Category Archives: Hopkins

Hugh Hawkins Fellow Tiffany Brocke on Researching the History of Abortion in Baltimore

“I carry. I deliver. I raise. And I do it by myself.” This impassioned declaration was part of the story of Kathy S., a Baltimore woman who wrote about her experience getting an abortion in a 1972 issue of the … Continue reading

Pretty Sure You Didn’t Know This About Hopkins

You’re probably familiar with a lot of the JHU offices and centers; maybe you have visited the Office of Multicultural Affairs, checked equipment out of the Digital Media Center, or joined some of the more than 300 student organizations and … Continue reading

Hugh Hawkins Fellow Michael Anfang on the History of Jewish Life at Hopkins

Growing up, I had never heard of Hopkins being a particularly Jewish school.  Jewish friends and family would always note the Jewish life at Penn, Columbia, or Cornell, and as I looked at colleges I took it as implied that … Continue reading

Science Fiction and Fantasy in Fall Classes

Hello again from your Sci Fi Librarian, with some tips about expressing your love of sci fi  and/or fantasy — reading *or* writing —  in classes being offered this Fall. (Read the full class description to see any restrictions.) In … Continue reading

Basil Lanneau Gildersleeve, Professor of Greek

Basil Lanneau Gildersleeve, Johns Hopkins’ first professor of Greek, was born in 1831 in Charleston, South Carolina, and was orphaned at a young age. Gildersleeve proved to be a precocious child who displayed a hunger for classical learning. His determination … Continue reading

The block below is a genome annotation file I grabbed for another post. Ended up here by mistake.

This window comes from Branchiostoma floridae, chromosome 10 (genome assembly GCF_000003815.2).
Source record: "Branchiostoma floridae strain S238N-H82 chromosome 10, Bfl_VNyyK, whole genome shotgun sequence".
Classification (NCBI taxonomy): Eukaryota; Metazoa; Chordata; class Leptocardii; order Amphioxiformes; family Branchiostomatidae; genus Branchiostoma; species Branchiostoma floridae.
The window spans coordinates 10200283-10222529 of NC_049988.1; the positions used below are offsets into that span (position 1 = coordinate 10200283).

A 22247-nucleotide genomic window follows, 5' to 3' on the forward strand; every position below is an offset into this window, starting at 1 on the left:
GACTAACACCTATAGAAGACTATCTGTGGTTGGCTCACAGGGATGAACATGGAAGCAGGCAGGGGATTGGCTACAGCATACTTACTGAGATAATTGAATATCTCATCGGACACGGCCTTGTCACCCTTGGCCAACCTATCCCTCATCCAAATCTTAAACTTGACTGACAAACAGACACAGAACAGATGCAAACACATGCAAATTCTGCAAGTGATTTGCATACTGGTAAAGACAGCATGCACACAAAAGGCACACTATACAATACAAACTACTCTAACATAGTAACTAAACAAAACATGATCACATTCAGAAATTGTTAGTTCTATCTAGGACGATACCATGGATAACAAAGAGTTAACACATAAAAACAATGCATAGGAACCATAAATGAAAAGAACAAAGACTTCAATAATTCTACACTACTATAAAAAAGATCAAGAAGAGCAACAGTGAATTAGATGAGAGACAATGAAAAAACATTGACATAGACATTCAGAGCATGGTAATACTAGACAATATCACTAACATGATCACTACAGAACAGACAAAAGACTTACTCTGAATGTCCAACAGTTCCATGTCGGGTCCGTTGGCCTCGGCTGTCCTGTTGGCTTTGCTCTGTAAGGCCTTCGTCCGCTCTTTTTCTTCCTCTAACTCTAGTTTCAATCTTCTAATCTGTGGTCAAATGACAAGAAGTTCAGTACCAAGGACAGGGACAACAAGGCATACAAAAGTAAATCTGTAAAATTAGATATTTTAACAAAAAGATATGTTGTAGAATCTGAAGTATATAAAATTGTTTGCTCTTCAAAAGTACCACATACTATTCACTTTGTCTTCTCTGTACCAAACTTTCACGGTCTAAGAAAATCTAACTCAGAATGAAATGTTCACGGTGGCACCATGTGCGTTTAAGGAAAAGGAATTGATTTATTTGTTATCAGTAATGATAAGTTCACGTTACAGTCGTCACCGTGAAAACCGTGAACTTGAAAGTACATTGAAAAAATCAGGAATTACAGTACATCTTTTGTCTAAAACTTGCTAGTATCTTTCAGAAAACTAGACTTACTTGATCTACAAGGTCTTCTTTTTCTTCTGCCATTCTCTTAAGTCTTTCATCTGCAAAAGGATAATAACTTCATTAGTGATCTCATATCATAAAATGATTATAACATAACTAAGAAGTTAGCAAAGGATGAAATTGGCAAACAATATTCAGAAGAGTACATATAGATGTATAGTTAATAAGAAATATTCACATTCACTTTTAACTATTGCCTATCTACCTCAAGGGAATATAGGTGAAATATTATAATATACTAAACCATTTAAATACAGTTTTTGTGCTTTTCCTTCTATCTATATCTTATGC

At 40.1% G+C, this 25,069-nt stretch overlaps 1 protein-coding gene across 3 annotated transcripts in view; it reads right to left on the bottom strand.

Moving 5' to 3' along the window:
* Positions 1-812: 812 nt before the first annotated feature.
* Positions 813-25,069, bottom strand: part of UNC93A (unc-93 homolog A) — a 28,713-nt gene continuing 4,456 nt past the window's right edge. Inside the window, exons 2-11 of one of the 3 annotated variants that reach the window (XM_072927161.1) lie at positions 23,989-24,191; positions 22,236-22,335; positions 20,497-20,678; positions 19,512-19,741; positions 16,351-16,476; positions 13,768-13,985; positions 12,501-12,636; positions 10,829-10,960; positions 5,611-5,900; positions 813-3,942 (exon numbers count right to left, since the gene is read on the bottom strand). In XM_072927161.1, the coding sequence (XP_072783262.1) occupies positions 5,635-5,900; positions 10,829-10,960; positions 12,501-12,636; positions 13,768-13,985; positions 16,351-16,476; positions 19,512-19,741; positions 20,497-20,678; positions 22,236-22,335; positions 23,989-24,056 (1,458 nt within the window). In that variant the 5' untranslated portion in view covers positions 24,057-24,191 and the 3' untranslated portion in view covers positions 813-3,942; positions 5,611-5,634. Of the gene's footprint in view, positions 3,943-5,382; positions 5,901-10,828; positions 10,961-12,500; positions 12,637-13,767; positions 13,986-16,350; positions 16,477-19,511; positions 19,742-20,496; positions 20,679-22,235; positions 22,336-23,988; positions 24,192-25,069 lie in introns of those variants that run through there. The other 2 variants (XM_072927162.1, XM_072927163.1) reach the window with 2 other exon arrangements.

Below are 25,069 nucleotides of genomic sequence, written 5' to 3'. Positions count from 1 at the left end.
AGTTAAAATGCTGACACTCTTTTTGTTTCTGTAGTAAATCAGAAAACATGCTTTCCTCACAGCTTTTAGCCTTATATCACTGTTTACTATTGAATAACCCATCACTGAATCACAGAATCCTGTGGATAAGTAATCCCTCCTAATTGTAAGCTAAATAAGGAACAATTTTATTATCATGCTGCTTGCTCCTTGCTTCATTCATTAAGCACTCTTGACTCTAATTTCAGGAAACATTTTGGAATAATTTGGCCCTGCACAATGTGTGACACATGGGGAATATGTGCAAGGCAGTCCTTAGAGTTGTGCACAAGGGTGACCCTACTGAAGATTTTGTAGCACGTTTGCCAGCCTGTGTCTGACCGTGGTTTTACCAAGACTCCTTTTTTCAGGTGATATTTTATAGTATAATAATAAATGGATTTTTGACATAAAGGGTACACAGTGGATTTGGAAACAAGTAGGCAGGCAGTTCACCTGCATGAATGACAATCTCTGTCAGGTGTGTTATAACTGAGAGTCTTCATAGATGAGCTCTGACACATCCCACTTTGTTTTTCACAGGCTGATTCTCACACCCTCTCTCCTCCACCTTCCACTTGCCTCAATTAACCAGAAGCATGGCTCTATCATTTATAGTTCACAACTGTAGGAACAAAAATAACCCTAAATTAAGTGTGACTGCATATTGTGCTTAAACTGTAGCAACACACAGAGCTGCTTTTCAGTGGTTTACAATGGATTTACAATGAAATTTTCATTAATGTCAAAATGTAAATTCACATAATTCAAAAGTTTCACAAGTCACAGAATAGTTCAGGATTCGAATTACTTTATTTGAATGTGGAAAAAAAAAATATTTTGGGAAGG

2nd Annual Human Library: Don’t Judge A Book By Its Cover

Join us on Sunday, April 30th from 1:00 to 5:00 p.m. in Brody Learning Commons (adjacent to the Eisenhower Library) on the Homewood Campus of Johns Hopkins University for this free event! It’s open to the public and everyone is … Continue reading

Introducing Our Freshman Fellows: Faith Terry

For the past 5 months, I’ve been discovering what it means to be a student here at Hopkins. From the importance of academics and the shared sense of competition, to locating the steam tunnel entrances and avoiding the lines at … Continue reading

Hugh Hawkins Research Fellowships for the Study of Hopkins History: Apply by March 10th

Ever learn something amazing about Johns Hopkins University and thought, “Wow, I’d really like to know the story behind that!”? Well, now’s your chance! Apply for a Hugh Hawkins Research Fellowship for the Study of Hopkins History and spend 8 … Continue reading

Women at the Front: Hopkins Nurses during WWI

While soldiers were fighting on the battlefield during the First World War, more than 10,000 nurses were fighting for the lives of sick and wounded military personnel. Thousands of brave women registered for the Army Nurse Corps during the First … Continue reading

WWI Student Army Training Corps: Hopkins Students Prepare for War

While many of us are familiar with photos of college students burning draft cards and protesting during the Vietnam War, far fewer people are aware of the impact that World War I had on the students of its time. In … Continue reading